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Casino traffic studies discussed at regional meeting

Oct. 3, 2013
By Chris Maza


LONGMEADOW – Representatives from town government attended a meeting hosted by the Pioneer Valley Planning Commission (PVPC) regarding traffic studies related to MGM’s proposed casino development in downtown Springfield on Sept. 26.

Town Manager Stephen Crane told Reminder Publications the event was well-attended with a cross-section of communities that feel they would be negatively impacted by a casino.

“I would say the communities were well represented and to their credit, MGM was willing to listen,” he said. “MGM didn’t have to hold this meeting, but I think they realize that with surrounding community agreements being a requirement to obtain a license from the Massachusetts Gaming Commission, it is in their best interest to work with the cities and towns in the area.”

The process proposed by the PVPC involves the commission utilizing its own traffic consultant to peer review the traffic study that was recently completed by MGM’s own consultants. Participation in the peer review is optional for all communities and to this point, Longmeadow has not made a decision as to whether or not it would participate.

“As of now, no decisions have been made,” he said. “We have the option of joining with the PVPC and the option of hiring our own traffic consultant and those options are not mutually exclusive. What the [Board of Selectmen] has to determine is what they feel is in the best interest of the town.”

The hiring of the town’s own consultant has been discussed at prior meetings, but has not been agreed upon. In their interview with the town before being hired as special counsel for casino mitigation negotiations, representatives from the law firm of Murphy, Hesse, Toomey, & Lehane stressed the importance of the town getting its own experts in order to have someone loyal to Longmeadow reviewing the data.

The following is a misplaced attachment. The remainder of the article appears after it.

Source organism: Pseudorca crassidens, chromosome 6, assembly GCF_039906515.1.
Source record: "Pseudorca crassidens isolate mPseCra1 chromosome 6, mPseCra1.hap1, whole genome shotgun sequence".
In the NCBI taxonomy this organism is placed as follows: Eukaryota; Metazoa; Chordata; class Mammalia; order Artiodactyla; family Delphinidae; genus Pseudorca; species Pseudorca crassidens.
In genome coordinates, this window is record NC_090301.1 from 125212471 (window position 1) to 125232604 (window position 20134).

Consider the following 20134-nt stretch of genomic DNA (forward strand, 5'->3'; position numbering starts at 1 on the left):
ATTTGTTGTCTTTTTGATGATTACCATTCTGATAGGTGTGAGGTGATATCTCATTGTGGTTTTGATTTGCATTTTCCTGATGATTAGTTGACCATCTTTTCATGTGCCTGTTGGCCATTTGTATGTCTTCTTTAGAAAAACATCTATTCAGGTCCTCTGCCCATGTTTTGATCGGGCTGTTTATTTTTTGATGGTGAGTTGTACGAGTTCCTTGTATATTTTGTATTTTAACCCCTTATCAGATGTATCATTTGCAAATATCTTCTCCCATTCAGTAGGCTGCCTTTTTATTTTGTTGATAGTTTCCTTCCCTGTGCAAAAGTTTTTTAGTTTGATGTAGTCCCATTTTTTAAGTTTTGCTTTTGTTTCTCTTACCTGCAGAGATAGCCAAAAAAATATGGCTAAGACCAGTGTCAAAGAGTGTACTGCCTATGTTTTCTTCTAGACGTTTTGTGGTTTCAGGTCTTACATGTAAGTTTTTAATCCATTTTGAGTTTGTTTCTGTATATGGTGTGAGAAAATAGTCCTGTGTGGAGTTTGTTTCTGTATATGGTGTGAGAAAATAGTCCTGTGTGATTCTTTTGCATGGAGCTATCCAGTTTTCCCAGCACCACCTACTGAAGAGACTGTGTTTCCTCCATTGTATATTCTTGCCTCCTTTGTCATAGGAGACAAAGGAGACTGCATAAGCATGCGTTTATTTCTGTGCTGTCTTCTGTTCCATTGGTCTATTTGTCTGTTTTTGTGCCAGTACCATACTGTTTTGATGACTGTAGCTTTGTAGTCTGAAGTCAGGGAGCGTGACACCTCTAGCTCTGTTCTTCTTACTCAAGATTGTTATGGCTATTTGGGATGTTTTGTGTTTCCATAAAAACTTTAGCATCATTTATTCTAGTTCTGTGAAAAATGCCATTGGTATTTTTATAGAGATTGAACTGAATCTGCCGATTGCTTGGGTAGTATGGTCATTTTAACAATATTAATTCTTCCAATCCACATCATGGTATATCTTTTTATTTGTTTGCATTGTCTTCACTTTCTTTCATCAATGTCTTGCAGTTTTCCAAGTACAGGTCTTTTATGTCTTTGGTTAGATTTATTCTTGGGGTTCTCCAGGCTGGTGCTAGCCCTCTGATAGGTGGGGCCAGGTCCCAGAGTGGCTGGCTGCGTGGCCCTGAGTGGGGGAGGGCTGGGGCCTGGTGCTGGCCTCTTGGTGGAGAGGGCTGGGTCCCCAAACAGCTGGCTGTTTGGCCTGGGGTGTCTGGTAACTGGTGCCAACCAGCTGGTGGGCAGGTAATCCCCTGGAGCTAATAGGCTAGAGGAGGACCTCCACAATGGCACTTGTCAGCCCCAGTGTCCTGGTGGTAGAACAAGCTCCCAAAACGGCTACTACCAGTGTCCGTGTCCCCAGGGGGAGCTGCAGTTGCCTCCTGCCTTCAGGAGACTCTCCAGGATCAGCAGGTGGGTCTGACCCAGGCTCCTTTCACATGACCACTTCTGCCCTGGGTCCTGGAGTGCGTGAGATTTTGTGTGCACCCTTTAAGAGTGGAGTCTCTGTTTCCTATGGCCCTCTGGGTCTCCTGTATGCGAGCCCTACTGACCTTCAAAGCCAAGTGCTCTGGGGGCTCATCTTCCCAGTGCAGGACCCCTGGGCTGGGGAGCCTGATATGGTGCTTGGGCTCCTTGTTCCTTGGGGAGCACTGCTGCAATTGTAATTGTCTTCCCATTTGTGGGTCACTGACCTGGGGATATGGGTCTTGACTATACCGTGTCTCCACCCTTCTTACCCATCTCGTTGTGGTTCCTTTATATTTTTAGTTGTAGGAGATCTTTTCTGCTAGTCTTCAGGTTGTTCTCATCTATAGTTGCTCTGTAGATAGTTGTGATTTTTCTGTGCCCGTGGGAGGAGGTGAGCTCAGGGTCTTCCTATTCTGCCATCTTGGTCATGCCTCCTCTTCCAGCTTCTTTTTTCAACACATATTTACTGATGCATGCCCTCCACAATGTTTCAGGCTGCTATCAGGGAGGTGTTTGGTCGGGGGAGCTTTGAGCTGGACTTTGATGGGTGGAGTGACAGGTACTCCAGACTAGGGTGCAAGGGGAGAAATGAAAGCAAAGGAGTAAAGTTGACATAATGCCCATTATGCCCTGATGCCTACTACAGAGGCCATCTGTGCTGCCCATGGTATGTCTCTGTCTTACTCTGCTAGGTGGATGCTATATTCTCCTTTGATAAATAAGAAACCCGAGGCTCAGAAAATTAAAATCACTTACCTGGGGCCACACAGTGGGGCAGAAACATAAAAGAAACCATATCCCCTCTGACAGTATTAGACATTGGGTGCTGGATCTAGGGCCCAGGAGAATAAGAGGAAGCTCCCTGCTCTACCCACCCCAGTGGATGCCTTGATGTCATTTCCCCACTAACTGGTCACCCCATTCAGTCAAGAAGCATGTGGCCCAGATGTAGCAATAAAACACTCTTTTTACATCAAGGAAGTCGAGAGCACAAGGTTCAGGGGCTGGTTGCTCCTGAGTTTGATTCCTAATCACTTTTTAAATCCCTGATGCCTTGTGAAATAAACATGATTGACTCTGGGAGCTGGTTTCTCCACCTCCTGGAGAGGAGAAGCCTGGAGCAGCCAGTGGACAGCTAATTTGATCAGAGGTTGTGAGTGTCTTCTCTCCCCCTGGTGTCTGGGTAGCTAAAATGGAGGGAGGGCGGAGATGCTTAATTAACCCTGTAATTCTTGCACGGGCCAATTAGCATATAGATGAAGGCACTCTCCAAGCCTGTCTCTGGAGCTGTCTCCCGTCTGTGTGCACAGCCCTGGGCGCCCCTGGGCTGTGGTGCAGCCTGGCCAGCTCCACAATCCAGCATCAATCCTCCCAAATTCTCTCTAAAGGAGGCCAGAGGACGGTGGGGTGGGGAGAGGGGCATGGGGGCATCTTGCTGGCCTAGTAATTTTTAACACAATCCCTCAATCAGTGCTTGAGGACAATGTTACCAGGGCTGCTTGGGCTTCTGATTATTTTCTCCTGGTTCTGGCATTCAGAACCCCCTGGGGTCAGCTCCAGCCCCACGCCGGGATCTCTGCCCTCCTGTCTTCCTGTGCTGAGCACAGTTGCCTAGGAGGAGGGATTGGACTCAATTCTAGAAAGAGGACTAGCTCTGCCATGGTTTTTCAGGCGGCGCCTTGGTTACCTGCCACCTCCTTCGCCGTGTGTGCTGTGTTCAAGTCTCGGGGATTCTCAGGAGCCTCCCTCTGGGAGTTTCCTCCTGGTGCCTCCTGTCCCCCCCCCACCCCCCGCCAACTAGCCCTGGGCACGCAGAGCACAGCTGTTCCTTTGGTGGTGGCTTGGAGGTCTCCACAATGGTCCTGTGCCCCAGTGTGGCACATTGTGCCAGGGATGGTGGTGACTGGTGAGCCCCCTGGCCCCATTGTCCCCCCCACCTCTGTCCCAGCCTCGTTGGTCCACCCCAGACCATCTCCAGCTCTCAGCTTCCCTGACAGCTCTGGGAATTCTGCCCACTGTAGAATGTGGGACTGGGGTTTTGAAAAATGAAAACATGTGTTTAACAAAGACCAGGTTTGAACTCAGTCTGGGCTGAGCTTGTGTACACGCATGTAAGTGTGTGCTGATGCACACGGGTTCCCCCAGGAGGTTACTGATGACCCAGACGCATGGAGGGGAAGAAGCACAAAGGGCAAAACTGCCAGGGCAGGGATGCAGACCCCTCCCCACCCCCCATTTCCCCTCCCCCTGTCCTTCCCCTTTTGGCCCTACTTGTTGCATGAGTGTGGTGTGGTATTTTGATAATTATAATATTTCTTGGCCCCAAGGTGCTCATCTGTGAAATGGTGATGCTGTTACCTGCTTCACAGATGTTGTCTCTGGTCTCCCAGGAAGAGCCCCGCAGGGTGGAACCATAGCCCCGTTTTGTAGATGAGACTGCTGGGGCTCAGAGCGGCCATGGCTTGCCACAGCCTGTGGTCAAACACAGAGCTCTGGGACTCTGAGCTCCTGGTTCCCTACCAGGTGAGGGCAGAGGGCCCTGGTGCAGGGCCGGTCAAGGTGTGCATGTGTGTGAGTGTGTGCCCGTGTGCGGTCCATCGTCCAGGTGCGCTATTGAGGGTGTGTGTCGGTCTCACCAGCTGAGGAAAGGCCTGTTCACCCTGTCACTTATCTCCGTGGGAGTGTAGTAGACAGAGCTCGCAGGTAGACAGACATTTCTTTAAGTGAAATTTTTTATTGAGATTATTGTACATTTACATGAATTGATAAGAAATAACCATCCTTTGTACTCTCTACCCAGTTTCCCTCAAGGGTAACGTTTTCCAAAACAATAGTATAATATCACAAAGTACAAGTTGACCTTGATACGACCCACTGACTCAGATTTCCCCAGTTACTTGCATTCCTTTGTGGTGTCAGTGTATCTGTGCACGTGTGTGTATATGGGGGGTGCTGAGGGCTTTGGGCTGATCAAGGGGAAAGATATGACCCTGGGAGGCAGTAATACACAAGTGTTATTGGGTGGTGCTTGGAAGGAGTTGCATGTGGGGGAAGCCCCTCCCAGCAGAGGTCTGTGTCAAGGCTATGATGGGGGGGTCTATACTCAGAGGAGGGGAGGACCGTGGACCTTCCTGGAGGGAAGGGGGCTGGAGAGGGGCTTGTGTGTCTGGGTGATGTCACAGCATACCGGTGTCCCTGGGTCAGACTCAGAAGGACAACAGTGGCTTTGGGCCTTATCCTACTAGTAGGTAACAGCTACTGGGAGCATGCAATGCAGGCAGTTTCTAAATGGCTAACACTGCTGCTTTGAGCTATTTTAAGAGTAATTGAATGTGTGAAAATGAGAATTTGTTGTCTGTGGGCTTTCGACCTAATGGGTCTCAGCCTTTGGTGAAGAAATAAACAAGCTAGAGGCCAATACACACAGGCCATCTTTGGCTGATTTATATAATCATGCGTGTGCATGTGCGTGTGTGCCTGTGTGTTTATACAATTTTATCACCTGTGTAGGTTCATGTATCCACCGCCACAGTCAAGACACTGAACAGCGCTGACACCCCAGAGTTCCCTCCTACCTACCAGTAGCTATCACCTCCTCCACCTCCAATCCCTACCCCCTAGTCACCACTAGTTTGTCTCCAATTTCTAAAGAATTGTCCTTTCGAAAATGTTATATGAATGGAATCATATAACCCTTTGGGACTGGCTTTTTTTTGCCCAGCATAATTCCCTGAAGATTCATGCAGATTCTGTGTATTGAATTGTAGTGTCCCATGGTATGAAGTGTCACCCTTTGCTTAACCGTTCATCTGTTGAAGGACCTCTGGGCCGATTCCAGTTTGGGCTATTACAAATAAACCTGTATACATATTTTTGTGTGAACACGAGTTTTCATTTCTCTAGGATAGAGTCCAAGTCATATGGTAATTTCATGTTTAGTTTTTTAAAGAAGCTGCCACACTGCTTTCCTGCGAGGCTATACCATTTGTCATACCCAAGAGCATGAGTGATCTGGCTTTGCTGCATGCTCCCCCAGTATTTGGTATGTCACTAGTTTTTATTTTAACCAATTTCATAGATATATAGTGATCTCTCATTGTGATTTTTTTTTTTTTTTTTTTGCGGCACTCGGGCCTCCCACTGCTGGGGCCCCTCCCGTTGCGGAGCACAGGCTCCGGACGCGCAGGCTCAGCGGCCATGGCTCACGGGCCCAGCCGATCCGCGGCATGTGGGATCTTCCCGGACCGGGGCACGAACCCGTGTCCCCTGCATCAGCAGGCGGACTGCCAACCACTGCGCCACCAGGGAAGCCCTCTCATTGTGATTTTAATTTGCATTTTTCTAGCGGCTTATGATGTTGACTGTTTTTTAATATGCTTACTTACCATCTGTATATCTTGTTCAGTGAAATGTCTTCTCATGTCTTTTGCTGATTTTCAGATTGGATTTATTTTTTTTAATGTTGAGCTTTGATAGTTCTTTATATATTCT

The PVPC is in the process of retaining a traffic engineering firm as its consultant and while there is no specific timetable laid out at this time, Crane said that with the state’s deadline to negotiate a surrounding community agreement looming, it behooves the town to make a decision in the near future.

Crane said one issue he raised with the PVPC at the meeting was the fact he wished to see more Longmeadow roads and intersections included in subsequent studies.

“There are roads that we believe are areas of concern that were not addressed in MGM’s traffic study and we want to make sure that our concerns regarding those roads and intersections are heard and addressed,” he said.

Other topics not directly related to traffic, such as public safety or sewer concerns were not specifically discussed at the meeting, he added.

“It was clear that there was one primary goal at this meeting and that was the traffic study,” he said. “The PVPC’s role with the MGM project is very specific and is limited to the traffic study. The surrounding communities will not be utilizing the PVPC to address those other issues.”

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